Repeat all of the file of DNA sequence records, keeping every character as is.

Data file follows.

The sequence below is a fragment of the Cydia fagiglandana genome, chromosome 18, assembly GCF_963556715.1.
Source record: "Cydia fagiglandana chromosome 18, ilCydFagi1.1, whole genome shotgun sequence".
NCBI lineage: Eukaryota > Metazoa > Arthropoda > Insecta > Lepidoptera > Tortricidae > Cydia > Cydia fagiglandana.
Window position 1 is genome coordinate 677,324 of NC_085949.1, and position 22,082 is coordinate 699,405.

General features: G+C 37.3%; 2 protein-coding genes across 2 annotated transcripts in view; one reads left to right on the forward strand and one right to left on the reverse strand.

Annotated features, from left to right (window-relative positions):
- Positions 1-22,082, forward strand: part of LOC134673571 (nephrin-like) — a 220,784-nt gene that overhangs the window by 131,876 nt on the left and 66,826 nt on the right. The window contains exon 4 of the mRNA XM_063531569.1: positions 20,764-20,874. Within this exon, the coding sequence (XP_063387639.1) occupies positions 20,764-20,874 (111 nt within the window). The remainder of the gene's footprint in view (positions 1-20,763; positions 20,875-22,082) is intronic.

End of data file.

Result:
The sequence below is a fragment of the Cydia fagiglandana genome, chromosome 18, assembly GCF_963556715.1.
Source record: "Cydia fagiglandana chromosome 18, ilCydFagi1.1, whole genome shotgun sequence".
NCBI lineage: Eukaryota > Metazoa > Arthropoda > Insecta > Lepidoptera > Tortricidae > Cydia > Cydia fagiglandana.
Window position 1 is genome coordinate 677,324 of NC_085949.1, and position 22,082 is coordinate 699,405.

General features: G+C 37.3%; 2 protein-coding genes across 2 annotated transcripts in view; one reads left to right on the forward strand and one right to left on the reverse strand.

Annotated features, from left to right (window-relative positions):
- Positions 1-22,082, forward strand: part of LOC134673571 (nephrin-like) — a 220,784-nt gene that overhangs the window by 131,876 nt on the left and 66,826 nt on the right. The window contains exon 4 of the mRNA XM_063531569.1: positions 20,764-20,874. Within this exon, the coding sequence (XP_063387639.1) occupies positions 20,764-20,874 (111 nt within the window). The remainder of the gene's footprint in view (positions 1-20,763; positions 20,875-22,082) is intronic.